“The measures are designed for foreign institutional investors because they are the ones who really care about corporate governance,” Lin said, highlighting the vital role that foreign investors play in the Taiwanese market.

Foreign institutional investors, which owned 38.65% of stock in Taiwan-listed companies as of the end of July last year, could help stabilise the stock market because they tended to hold stock for longer than retail investors, Lin said.

Under the roadmap, the exchange aims to complete a corporate governance evaluation system by 2017, under which listed companies will be ranked based on the non-financial aspects of the operations. They include information disclosure, investor communication as well as corporate and social responsibilities.

The exchange is also pushing forward measures including electronic voting and live broadcasts of corporate roadshows to increase transparency of listed companies.

Listed companies with good corporate disclosure will be included in a corporate governance index that serves as a new indicator for investors, according to the plan.

TWSE is also working closely with the Financial Supervisory Commission (FSC) to introduce a stewardship code in the first half this year. The code will outline the principles under which institutional investors must fulfil their responsibilities to monitor the management of companies.

"Institutional investors play an increasingly significant role in stability and development of the market. As such, they are expected to leverage ownership rights and discharge their stewardship responsibilities to drive investee companies to elevate their quality of governance and eventually, bring values to the markets," according to a consultation paper published by the FSC.

To tackle low trading volume in some small, illiquid companies, TWSE is also considering following some other Asia stock exchanges by imposing a free-float limit on listed companies, Lin said.

It is also mulling a flexible listing system whereby companies with smaller market capitalisation will be subject to higher profitability requirements at the time of the listing.

Foreign listings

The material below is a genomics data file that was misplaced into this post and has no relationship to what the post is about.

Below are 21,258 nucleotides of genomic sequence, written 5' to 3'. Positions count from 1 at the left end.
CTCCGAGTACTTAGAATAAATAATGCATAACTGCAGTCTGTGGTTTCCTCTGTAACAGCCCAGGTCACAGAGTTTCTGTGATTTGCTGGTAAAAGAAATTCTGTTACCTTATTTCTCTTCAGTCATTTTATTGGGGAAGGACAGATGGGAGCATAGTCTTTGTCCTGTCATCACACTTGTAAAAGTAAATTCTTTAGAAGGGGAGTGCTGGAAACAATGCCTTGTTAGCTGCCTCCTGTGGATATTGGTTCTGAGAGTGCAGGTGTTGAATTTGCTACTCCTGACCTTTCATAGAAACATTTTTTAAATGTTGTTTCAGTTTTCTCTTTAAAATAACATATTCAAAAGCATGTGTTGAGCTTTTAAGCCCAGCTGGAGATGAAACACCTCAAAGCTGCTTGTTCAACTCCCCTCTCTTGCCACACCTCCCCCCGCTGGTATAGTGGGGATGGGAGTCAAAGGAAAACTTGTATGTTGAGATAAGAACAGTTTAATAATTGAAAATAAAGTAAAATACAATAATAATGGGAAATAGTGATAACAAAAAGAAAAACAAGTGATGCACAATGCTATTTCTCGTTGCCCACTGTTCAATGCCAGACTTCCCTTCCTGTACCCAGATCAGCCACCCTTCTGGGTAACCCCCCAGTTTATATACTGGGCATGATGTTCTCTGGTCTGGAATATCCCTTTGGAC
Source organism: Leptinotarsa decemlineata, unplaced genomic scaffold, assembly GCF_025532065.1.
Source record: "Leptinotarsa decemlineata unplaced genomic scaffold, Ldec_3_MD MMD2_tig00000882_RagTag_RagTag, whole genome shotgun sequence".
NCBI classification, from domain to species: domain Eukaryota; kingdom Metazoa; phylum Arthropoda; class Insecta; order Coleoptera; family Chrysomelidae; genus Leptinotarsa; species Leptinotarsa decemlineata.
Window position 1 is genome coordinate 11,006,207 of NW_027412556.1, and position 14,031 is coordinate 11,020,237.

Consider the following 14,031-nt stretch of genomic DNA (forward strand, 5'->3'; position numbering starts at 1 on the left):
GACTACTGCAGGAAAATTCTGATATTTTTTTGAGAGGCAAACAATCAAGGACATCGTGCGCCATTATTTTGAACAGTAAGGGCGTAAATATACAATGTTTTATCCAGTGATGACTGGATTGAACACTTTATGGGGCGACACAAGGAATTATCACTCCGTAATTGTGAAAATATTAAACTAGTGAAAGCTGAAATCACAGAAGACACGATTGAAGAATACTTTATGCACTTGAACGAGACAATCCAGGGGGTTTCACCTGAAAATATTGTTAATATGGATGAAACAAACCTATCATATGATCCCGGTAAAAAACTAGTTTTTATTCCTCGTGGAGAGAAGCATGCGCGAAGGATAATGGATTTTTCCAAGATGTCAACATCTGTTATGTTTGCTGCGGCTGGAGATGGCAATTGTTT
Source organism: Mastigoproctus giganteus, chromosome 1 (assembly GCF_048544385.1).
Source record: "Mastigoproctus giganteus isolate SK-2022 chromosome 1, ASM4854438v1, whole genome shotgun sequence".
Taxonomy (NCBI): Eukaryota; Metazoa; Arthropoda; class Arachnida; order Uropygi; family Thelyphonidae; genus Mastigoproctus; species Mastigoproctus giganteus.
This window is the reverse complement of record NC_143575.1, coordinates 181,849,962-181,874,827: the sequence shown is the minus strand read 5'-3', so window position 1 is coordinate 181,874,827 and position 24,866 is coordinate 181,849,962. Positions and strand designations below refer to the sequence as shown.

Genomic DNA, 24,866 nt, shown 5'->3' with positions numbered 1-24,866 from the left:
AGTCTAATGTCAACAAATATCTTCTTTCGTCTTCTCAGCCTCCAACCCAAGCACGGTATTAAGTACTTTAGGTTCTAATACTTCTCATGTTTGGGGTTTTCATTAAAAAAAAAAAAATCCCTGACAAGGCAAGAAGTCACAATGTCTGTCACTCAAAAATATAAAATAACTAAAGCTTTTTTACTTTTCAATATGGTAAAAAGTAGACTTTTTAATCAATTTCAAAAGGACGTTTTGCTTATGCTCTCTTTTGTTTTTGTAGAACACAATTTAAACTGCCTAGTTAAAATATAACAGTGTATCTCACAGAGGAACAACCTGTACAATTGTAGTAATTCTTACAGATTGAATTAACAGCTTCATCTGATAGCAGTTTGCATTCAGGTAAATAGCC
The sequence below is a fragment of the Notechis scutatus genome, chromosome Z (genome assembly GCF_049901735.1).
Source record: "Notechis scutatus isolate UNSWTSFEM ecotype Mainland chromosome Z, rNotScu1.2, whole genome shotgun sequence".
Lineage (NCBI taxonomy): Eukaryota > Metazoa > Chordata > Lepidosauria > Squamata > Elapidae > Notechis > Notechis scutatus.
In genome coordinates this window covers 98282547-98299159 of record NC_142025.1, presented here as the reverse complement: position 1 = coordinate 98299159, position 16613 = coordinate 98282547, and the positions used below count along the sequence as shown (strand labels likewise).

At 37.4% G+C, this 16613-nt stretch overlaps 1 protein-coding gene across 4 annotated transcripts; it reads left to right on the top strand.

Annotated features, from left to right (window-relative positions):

Taiwan started a program in 2008 to allow foreign companies and Taiwanese-owned businesses to conduct secondary listings on TWSE through the issuance of Taiwan Depositary Receipts (TDR). A number of Hong Kong- and Singapore-listed companies flocked to issue TDRs for funding in the first few years after the plan was established, although many of them did not have businesses in Taiwan.

But the programme never really took off because many investors after 2011 turned back to the companies’ home markets, where liquidity was much higher. The trading volume of TDRs shrink significantly and there has not been any new TDR issuance since then.

Lin believes there is little chance of any breakthrough in the TDR programme in the near future because of the technical difficulties of listing in two markets, such as different trading hours and trading rules.

Now the exchange is targeting foreign companies that are willing to conduct primary listings in Taiwan. The number of companies offering so-called F-shares has grown steadily and  accounted for approximately 8% of all listings on TWSE as of the end of last year.

Lin hopes TWSE will remain as an important fundraising hub for small- and medium-sized non-Taiwanese companies but insists that they must have operational ties locally in order to be successful.

Chinese auto parts manufacturer Cayman Engley Industrial is the latest company to list in Taiwan in the form of F-shares. The Jilin-based company operates a joint venture with Taiwan’s China Steel Corporation and Hongli Auto Parts.

Having ushered in the 50th primary listing by a foreign company in December last year, TWSE has the third largest proportion of foreign listings among Asian markets, trailing only Hong Kong and Singapore.

¬ Haymarket Media Limited. All rights reserved.
Share our publication on social media
Share our publication on social media